Socializing a New Puppy
Vaccinations and Disease Risk During Early Socialization continued...
Veterinarians specializing in behavior recommend that owners take advantage of every opportunity to socialize young puppies in environments like puppy classes, where the risk of illness can be minimized. They state that:
“Puppy socialization classes offer a safe and organized means of socializing puppies. Each puppy should have up-to-date vaccinations and be disease and parasite free before entering the class. Where possible, classes should be held on surfaces that are easily cleaned and disinfected (e.g., indoor environments). Visits to dog parks or other areas that aren’t sanitized or are highly trafficked by dogs of unknown vaccination or disease status should be avoided.”
The experts now agree that the risk of a puppy being given up or later euthanized for behavior problems is so huge that young puppies must be socialized before they are done with their vaccinations. The recommendation is to socialize puppies as safely as possible by exposing the puppy to people, places and other animals while not taking unnecessary risks. Well-run puppy classes-indoor classes where all the puppies have been vaccinated at least once-are a safe and smart way to socialize a puppy.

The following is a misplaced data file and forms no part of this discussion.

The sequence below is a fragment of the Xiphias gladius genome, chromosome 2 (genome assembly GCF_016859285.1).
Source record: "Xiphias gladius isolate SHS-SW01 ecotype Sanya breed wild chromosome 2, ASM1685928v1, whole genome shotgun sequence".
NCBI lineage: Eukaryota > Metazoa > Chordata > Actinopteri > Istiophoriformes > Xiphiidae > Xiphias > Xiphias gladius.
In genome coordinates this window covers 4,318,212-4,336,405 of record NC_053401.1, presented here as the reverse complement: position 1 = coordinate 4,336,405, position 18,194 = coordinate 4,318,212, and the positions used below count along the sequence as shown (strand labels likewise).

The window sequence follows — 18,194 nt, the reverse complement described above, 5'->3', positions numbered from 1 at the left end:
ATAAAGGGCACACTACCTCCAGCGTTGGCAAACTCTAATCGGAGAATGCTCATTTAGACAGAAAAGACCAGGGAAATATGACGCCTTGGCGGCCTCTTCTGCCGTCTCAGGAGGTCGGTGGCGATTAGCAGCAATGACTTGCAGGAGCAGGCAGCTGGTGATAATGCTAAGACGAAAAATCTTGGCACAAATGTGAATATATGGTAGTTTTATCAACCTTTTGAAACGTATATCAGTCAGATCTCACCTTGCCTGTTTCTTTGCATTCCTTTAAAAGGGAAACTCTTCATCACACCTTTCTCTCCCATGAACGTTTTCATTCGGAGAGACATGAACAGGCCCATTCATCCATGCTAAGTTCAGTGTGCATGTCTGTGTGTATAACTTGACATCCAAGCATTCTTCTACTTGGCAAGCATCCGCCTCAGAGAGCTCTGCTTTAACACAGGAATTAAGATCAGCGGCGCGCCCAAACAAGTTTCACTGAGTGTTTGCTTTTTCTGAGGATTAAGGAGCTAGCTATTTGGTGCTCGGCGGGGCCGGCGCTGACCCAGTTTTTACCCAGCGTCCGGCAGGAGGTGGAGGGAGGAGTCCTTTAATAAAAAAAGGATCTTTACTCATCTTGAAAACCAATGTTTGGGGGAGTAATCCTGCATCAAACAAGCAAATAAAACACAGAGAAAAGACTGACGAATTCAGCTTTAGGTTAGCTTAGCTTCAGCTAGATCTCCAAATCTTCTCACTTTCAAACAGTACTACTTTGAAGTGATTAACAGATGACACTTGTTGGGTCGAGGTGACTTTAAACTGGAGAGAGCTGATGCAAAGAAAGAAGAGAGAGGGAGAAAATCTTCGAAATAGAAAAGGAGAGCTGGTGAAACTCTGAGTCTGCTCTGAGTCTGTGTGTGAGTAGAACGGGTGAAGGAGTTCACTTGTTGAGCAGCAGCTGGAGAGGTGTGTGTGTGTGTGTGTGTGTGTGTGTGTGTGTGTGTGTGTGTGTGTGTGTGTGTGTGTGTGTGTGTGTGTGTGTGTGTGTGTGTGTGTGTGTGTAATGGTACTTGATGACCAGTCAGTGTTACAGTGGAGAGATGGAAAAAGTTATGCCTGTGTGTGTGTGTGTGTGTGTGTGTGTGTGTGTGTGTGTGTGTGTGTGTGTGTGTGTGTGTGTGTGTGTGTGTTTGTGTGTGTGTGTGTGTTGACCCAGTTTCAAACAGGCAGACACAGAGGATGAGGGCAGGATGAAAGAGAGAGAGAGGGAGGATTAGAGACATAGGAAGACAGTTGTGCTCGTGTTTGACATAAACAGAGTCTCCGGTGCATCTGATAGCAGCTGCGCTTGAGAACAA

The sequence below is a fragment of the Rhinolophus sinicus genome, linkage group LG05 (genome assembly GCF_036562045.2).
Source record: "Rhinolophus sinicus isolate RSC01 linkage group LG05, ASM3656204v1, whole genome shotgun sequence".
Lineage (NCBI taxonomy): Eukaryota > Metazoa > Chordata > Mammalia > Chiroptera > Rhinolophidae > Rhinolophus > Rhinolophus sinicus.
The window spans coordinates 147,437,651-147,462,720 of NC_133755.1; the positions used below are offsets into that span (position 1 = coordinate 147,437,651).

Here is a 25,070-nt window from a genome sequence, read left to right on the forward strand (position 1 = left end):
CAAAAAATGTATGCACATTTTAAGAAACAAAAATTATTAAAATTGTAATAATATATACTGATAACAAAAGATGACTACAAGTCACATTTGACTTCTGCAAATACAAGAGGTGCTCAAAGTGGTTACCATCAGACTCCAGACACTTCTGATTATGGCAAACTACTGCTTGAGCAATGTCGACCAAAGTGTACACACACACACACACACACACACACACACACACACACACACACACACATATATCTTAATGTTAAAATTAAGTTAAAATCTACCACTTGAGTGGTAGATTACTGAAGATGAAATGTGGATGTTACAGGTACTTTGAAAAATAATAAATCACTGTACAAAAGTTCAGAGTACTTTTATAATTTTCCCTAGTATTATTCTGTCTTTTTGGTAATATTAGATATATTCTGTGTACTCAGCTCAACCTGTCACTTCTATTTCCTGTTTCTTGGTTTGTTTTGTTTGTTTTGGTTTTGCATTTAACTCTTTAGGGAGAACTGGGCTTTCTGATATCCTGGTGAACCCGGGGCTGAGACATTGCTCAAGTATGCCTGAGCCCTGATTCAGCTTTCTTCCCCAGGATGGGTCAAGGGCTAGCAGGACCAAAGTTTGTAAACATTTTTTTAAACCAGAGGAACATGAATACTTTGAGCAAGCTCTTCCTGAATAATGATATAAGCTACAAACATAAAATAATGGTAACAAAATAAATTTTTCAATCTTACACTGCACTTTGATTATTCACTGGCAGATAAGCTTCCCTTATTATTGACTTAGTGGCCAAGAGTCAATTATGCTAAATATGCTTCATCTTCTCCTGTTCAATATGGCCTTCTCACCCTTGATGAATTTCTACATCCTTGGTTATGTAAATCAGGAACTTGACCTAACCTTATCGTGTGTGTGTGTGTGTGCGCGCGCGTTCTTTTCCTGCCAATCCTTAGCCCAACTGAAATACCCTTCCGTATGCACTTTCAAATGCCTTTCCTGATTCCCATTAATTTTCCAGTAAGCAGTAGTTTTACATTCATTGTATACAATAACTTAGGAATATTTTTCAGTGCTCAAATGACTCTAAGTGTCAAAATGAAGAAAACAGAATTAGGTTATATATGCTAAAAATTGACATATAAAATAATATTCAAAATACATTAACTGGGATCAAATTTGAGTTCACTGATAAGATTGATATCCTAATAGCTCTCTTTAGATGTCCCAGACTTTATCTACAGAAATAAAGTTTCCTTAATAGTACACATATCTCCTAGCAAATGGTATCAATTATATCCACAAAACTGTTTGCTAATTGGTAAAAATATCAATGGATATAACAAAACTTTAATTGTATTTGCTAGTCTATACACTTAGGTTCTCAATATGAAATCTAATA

"In general, puppies can start puppy socialization classes as early as 7 to 8 weeks of age. Puppies should receive a minimum of one set of vaccines at least 7 days prior to the first class and a first deworming. They should be kept up-to-date on vaccines throughout the class."
"The American Veterinary Society of Animal Behavior believes that it should be the standard of care for puppies to receive such socialization before they are fully vaccinated."
Other Safe Ways to Safely Socialize a Puppy Who Is Not Fully Vaccinated
- Drive to a busy mall and hang out with your pup on a mat at the entrance. Strangers will flock to you because they want to pet your puppy and they’ll willingly feed him the treats that you’ve brought with you.
- Host a puppy party! Invite friends and family over, play some music, toss some streamers, and pass your pup around.
- Bring your puppy to indoor Scouts meetings. Supervise the children interacting with him to make sure he’s not frightened by them and they’re being gentle.
- Take your pup on car rides through different neighborhoods, drive-thrus, car washes, and out into the country where he’ll see and smell a variety of farm animals.
- Arrange play sessions with other puppies and adult dogs who you know are healthy and friendly.
- If your puppy is small enough, carry him around town and let strangers pet him and give him treats.